Just 5 per cent of vulnerable children were attending school on Friday 17 April, according to figures published by the Department for Education.
Around 84,000 children attended an educational establishment on Friday 17 April, representing 0.9% of pupils who normally attend. Of those, 24,000 of the children in attendance were classed by schools as vulnerable, down from 29,000 on Friday 3 April.
“We estimate this represents around 5% of all children and young people classified as ‘Children in Need’ or who have an Education, Health and Care Plan,” said the report which aims to provide information that would help understand the impacts of the decision to close schools for all children apart those children of critical workers and vulnerable children, including the number of students, teaching and non-teaching staff in attendance.
The research found that 61% of establishments were open which equates to around 15,100 educational settings. This has been stable during the most recent two weeks, having decreased since the first week of partial closures when around 19,000 were open.
The figure of 0.9% of pupils who usually attend school who were present on Friday 17 April has gone down from Monday 23 March when attendance was over 3%. The attendance rate gradually fell - reaching 1.3% on Monday 30 March then 0.9% on Monday 6 April. Attendance during the following two weeks remained stable.
This two week period of lower attendance corresponds with the Easter break, although for some parts of the country the Easter holiday would have started on 30 March and so attendance may increase from 20 April.
The figures also found that in general, attendance has been higher mid-week.
There were 62,000 children in attendance on Friday 17 April classed by schools as children of critical workers, although this had also reduced from 85,000 on Friday 3 April. The DfE estimates that this represents around 2% of all children of critical workers, down from around 3% on 3 April.
Children were being cared for by 59,000 teaching staff and 43,000 non-teaching staff. The number of teachers in attendance continues to fall having been around five times this figure at the start of the first week of partial closures, suggesting that establishments are adapting to lower numbers of pupils and the latest advice on social distancing.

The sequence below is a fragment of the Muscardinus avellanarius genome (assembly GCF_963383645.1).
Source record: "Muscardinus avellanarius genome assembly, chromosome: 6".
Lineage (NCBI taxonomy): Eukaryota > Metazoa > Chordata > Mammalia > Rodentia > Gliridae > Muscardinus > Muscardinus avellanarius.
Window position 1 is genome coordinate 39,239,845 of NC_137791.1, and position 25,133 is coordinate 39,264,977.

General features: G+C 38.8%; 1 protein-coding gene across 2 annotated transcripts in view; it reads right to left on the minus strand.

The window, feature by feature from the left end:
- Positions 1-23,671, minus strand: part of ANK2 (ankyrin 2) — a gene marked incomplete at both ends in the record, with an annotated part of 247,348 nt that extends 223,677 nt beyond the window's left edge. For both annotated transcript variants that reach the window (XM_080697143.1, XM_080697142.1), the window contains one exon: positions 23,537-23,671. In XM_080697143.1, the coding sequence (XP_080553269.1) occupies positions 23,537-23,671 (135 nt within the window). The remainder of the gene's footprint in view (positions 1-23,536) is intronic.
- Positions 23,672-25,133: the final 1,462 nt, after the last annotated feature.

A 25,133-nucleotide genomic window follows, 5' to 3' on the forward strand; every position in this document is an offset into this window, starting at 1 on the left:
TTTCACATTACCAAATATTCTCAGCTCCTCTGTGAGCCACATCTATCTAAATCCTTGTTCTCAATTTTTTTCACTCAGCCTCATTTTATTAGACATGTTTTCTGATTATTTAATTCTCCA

Education secretary Gavin Williamson said: “Our first priority has always been protecting the wellbeing of children and young people, but particularly those vulnerable young people with special educational needs or a social worker.
“Schools are open for them and we’re working to make sure those who should attend do so.
“Places are available for children of critical workers too. With up to 130,000 children in school every single day, schools are helping keep the country moving.
“And we are asking our local authorities and schools to ensure every vulnerable child knows that their school is there to support them, that systems are in place to keep in touch with those children who are unable to attend because of health reasons,” he added.
Williamson said that young people who have left care or are just about to are particularly vulnerable right now and he had asked local authorities to ensure that no one has to leave care during this difficult time. The £1.6 billion of additional funding announced will help local authorities give care leavers, and other vulnerable groups, the support that they need at this difficult time, he added.
The education secretary said the DfE will work with the sector to consider how best to reopen schools, nurseries and colleges “when the time is right”.
DfE Coronavirus (COVID-19) attendance in education and early years settings – summary of returns